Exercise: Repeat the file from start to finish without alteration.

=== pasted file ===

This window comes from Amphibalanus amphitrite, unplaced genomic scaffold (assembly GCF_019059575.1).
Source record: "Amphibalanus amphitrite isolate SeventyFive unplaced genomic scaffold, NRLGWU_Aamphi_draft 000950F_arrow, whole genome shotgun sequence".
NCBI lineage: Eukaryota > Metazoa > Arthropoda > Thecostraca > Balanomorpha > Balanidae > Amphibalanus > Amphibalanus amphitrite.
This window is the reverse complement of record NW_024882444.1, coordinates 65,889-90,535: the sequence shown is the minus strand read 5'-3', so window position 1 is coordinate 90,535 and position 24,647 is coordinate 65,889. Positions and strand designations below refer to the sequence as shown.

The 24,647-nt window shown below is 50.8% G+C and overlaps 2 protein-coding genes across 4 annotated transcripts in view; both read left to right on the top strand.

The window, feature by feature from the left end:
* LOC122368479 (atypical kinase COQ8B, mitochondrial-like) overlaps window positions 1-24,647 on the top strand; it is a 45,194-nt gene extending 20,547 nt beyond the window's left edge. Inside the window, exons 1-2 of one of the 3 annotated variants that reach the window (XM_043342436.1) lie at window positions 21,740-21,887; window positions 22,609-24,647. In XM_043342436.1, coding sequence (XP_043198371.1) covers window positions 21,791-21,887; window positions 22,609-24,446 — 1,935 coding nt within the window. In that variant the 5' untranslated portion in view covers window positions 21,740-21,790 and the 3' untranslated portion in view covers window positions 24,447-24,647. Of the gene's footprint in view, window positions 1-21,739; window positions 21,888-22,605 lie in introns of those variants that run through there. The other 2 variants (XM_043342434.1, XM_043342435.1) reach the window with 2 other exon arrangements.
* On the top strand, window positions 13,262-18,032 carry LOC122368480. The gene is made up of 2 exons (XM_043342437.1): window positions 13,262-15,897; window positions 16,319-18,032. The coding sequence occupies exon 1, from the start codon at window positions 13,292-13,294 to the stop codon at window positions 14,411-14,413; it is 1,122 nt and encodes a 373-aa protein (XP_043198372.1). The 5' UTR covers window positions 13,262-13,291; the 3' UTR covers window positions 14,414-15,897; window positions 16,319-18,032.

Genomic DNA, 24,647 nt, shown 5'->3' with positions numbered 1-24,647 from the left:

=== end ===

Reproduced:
This window comes from Amphibalanus amphitrite, unplaced genomic scaffold (assembly GCF_019059575.1).
Source record: "Amphibalanus amphitrite isolate SeventyFive unplaced genomic scaffold, NRLGWU_Aamphi_draft 000950F_arrow, whole genome shotgun sequence".
NCBI lineage: Eukaryota > Metazoa > Arthropoda > Thecostraca > Balanomorpha > Balanidae > Amphibalanus > Amphibalanus amphitrite.
This window is the reverse complement of record NW_024882444.1, coordinates 65,889-90,535: the sequence shown is the minus strand read 5'-3', so window position 1 is coordinate 90,535 and position 24,647 is coordinate 65,889. Positions and strand designations below refer to the sequence as shown.

The 24,647-nt window shown below is 50.8% G+C and overlaps 2 protein-coding genes across 4 annotated transcripts in view; both read left to right on the top strand.

The window, feature by feature from the left end:
* LOC122368479 (atypical kinase COQ8B, mitochondrial-like) overlaps window positions 1-24,647 on the top strand; it is a 45,194-nt gene extending 20,547 nt beyond the window's left edge. Inside the window, exons 1-2 of one of the 3 annotated variants that reach the window (XM_043342436.1) lie at window positions 21,740-21,887; window positions 22,609-24,647. In XM_043342436.1, coding sequence (XP_043198371.1) covers window positions 21,791-21,887; window positions 22,609-24,446 — 1,935 coding nt within the window. In that variant the 5' untranslated portion in view covers window positions 21,740-21,790 and the 3' untranslated portion in view covers window positions 24,447-24,647. Of the gene's footprint in view, window positions 1-21,739; window positions 21,888-22,605 lie in introns of those variants that run through there. The other 2 variants (XM_043342434.1, XM_043342435.1) reach the window with 2 other exon arrangements.
* On the top strand, window positions 13,262-18,032 carry LOC122368480. The gene is made up of 2 exons (XM_043342437.1): window positions 13,262-15,897; window positions 16,319-18,032. The coding sequence occupies exon 1, from the start codon at window positions 13,292-13,294 to the stop codon at window positions 14,411-14,413; it is 1,122 nt and encodes a 373-aa protein (XP_043198372.1). The 5' UTR covers window positions 13,262-13,291; the 3' UTR covers window positions 14,414-15,897; window positions 16,319-18,032.

Genomic DNA, 24,647 nt, shown 5'->3' with positions numbered 1-24,647 from the left: